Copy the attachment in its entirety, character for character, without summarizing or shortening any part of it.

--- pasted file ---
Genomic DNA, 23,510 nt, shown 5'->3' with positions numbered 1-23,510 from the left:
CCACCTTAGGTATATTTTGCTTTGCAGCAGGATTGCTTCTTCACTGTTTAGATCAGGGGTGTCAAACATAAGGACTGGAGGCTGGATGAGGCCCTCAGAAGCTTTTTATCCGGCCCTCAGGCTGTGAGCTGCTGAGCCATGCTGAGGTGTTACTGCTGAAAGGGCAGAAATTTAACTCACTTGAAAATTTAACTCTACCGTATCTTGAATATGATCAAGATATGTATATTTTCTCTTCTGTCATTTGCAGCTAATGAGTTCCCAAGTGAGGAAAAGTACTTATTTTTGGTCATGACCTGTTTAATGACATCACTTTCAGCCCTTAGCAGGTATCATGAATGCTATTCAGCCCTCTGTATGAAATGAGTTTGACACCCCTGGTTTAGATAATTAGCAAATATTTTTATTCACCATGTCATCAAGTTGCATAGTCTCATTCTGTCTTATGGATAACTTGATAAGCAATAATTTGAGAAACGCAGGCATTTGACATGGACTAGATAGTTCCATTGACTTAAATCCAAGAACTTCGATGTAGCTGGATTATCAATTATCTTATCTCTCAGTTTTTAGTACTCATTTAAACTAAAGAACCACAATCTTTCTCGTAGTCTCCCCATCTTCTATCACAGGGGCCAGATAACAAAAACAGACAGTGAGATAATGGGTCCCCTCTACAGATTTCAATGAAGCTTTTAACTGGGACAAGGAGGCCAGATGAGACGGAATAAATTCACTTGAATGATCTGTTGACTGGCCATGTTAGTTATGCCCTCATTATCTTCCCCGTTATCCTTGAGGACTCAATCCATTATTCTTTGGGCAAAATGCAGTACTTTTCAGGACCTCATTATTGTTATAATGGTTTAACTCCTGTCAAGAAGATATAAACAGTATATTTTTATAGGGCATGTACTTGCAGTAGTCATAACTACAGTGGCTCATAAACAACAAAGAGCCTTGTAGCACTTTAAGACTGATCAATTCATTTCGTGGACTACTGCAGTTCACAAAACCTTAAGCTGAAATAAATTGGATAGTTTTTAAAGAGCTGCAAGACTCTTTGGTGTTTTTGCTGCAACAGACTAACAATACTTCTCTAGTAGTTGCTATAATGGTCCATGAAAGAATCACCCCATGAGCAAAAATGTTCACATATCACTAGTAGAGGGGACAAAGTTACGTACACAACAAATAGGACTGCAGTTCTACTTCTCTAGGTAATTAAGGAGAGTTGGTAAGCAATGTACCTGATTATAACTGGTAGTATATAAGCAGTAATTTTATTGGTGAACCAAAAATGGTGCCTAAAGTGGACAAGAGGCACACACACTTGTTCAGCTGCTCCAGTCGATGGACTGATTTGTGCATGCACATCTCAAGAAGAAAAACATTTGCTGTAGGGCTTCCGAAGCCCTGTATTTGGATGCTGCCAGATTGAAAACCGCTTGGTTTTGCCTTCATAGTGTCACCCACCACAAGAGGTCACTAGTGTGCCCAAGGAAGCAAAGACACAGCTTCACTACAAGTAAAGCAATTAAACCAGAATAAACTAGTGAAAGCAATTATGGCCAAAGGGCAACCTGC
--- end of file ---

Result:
Genomic DNA, 23,510 nt, shown 5'->3' with positions numbered 1-23,510 from the left:
CCACCTTAGGTATATTTTGCTTTGCAGCAGGATTGCTTCTTCACTGTTTAGATCAGGGGTGTCAAACATAAGGACTGGAGGCTGGATGAGGCCCTCAGAAGCTTTTTATCCGGCCCTCAGGCTGTGAGCTGCTGAGCCATGCTGAGGTGTTACTGCTGAAAGGGCAGAAATTTAACTCACTTGAAAATTTAACTCTACCGTATCTTGAATATGATCAAGATATGTATATTTTCTCTTCTGTCATTTGCAGCTAATGAGTTCCCAAGTGAGGAAAAGTACTTATTTTTGGTCATGACCTGTTTAATGACATCACTTTCAGCCCTTAGCAGGTATCATGAATGCTATTCAGCCCTCTGTATGAAATGAGTTTGACACCCCTGGTTTAGATAATTAGCAAATATTTTTATTCACCATGTCATCAAGTTGCATAGTCTCATTCTGTCTTATGGATAACTTGATAAGCAATAATTTGAGAAACGCAGGCATTTGACATGGACTAGATAGTTCCATTGACTTAAATCCAAGAACTTCGATGTAGCTGGATTATCAATTATCTTATCTCTCAGTTTTTAGTACTCATTTAAACTAAAGAACCACAATCTTTCTCGTAGTCTCCCCATCTTCTATCACAGGGGCCAGATAACAAAAACAGACAGTGAGATAATGGGTCCCCTCTACAGATTTCAATGAAGCTTTTAACTGGGACAAGGAGGCCAGATGAGACGGAATAAATTCACTTGAATGATCTGTTGACTGGCCATGTTAGTTATGCCCTCATTATCTTCCCCGTTATCCTTGAGGACTCAATCCATTATTCTTTGGGCAAAATGCAGTACTTTTCAGGACCTCATTATTGTTATAATGGTTTAACTCCTGTCAAGAAGATATAAACAGTATATTTTTATAGGGCATGTACTTGCAGTAGTCATAACTACAGTGGCTCATAAACAACAAAGAGCCTTGTAGCACTTTAAGACTGATCAATTCATTTCGTGGACTACTGCAGTTCACAAAACCTTAAGCTGAAATAAATTGGATAGTTTTTAAAGAGCTGCAAGACTCTTTGGTGTTTTTGCTGCAACAGACTAACAATACTTCTCTAGTAGTTGCTATAATGGTCCATGAAAGAATCACCCCATGAGCAAAAATGTTCACATATCACTAGTAGAGGGGACAAAGTTACGTACACAACAAATAGGACTGCAGTTCTACTTCTCTAGGTAATTAAGGAGAGTTGGTAAGCAATGTACCTGATTATAACTGGTAGTATATAAGCAGTAATTTTATTGGTGAACCAAAAATGGTGCCTAAAGTGGACAAGAGGCACACACACTTGTTCAGCTGCTCCAGTCGATGGACTGATTTGTGCATGCACATCTCAAGAAGAAAAACATTTGCTGTAGGGCTTCCGAAGCCCTGTATTTGGATGCTGCCAGATTGAAAACCGCTTGGTTTTGCCTTCATAGTGTCACCCACCACAAGAGGTCACTAGTGTGCCCAAGGAAGCAAAGACACAGCTTCACTACAAGTAAAGCAATTAAACCAGAATAAACTAGTGAAAGCAATTATGGCCAAAGGGCAACCTGC